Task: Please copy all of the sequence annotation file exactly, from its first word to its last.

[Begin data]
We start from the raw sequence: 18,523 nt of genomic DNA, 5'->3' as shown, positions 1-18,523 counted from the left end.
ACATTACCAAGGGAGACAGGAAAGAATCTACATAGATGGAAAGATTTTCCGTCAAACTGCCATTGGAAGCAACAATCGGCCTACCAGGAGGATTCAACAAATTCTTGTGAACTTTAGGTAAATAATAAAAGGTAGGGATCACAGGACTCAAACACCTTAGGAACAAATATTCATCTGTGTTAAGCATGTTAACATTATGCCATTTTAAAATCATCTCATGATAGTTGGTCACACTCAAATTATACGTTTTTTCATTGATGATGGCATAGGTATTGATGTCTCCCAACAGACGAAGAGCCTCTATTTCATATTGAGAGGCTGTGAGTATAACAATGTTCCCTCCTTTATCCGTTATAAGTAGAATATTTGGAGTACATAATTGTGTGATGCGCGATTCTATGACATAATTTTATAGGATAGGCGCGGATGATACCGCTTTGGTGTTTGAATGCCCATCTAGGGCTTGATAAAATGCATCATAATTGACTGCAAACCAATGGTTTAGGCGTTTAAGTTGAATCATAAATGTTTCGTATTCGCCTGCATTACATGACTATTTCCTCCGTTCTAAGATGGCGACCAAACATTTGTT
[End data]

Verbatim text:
We start from the raw sequence: 18,523 nt of genomic DNA, 5'->3' as shown, positions 1-18,523 counted from the left end.
ACATTACCAAGGGAGACAGGAAAGAATCTACATAGATGGAAAGATTTTCCGTCAAACTGCCATTGGAAGCAACAATCGGCCTACCAGGAGGATTCAACAAATTCTTGTGAACTTTAGGTAAATAATAAAAGGTAGGGATCACAGGACTCAAACACCTTAGGAACAAATATTCATCTGTGTTAAGCATGTTAACATTATGCCATTTTAAAATCATCTCATGATAGTTGGTCACACTCAAATTATACGTTTTTTCATTGATGATGGCATAGGTATTGATGTCTCCCAACAGACGAAGAGCCTCTATTTCATATTGAGAGGCTGTGAGTATAACAATGTTCCCTCCTTTATCCGTTATAAGTAGAATATTTGGAGTACATAATTGTGTGATGCGCGATTCTATGACATAATTTTATAGGATAGGCGCGGATGATACCGCTTTGGTGTTTGAATGCCCATCTAGGGCTTGATAAAATGCATCATAATTGACTGCAAACCAATGGTTTAGGCGTTTAAGTTGAATCATAAATGTTTCGTATTCGCCTGCATTACATGACTATTTCCTCCGTTCTAAGATGGCGACCAAACATTTGTT